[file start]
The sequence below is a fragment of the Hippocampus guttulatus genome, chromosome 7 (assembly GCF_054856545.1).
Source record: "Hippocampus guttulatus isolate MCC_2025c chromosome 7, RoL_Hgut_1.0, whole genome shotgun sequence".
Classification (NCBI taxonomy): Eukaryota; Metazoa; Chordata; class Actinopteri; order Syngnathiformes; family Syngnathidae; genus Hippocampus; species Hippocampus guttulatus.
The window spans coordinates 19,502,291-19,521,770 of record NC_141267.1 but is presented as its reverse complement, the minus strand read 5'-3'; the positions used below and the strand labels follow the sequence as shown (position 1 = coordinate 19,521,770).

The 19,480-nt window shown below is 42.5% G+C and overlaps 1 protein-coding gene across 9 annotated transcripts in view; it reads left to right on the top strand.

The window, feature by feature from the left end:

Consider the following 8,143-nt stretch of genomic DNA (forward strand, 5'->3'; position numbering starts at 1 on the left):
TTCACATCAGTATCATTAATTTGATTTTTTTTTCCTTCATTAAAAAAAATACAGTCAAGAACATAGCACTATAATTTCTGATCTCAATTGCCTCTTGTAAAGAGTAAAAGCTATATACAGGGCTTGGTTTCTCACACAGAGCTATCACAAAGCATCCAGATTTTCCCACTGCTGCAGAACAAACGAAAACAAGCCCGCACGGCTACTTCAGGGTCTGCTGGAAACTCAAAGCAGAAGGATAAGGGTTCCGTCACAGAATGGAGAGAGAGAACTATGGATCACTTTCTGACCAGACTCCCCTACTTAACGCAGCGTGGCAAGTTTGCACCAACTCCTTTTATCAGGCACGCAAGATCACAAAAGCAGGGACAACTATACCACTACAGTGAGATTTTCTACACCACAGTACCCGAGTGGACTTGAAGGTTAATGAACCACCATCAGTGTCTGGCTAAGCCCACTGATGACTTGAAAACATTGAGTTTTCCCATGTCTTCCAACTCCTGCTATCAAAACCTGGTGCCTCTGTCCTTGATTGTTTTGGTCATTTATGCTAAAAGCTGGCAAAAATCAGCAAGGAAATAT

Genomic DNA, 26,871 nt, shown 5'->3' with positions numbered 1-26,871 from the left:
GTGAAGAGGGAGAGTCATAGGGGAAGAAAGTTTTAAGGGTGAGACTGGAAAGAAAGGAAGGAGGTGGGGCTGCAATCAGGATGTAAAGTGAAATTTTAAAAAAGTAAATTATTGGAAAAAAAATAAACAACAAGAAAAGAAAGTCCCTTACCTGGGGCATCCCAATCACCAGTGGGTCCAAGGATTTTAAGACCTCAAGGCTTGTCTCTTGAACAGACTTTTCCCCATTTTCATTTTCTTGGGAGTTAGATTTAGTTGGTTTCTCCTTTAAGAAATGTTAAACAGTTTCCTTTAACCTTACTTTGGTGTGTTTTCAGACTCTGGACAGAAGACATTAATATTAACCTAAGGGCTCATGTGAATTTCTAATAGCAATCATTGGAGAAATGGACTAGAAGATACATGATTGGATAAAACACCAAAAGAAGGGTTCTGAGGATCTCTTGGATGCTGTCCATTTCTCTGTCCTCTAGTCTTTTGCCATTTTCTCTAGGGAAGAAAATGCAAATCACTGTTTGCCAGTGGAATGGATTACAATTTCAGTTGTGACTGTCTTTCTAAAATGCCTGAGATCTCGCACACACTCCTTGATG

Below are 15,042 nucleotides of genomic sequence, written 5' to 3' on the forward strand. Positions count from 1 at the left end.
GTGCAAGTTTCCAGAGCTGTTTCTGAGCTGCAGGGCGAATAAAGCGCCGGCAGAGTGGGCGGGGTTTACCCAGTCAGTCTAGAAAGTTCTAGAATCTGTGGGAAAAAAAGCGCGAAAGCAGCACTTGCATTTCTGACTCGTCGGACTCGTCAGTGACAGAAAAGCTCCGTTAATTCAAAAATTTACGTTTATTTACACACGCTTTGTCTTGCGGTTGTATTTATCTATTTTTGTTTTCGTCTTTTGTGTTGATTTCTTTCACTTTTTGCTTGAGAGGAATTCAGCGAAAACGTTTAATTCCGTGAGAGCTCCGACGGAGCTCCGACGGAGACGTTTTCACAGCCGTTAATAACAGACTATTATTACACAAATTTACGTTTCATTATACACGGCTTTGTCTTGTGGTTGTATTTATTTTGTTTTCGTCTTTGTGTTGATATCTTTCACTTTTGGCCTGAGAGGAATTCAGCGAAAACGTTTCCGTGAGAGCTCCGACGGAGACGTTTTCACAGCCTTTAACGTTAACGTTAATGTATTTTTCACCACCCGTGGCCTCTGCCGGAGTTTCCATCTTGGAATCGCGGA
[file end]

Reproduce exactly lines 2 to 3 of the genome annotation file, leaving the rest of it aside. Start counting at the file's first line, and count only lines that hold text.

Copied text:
Source record: "Hippocampus guttulatus isolate MCC_2025c chromosome 7, RoL_Hgut_1.0, whole genome shotgun sequence".
Classification (NCBI taxonomy): Eukaryota; Metazoa; Chordata; class Actinopteri; order Syngnathiformes; family Syngnathidae; genus Hippocampus; species Hippocampus guttulatus.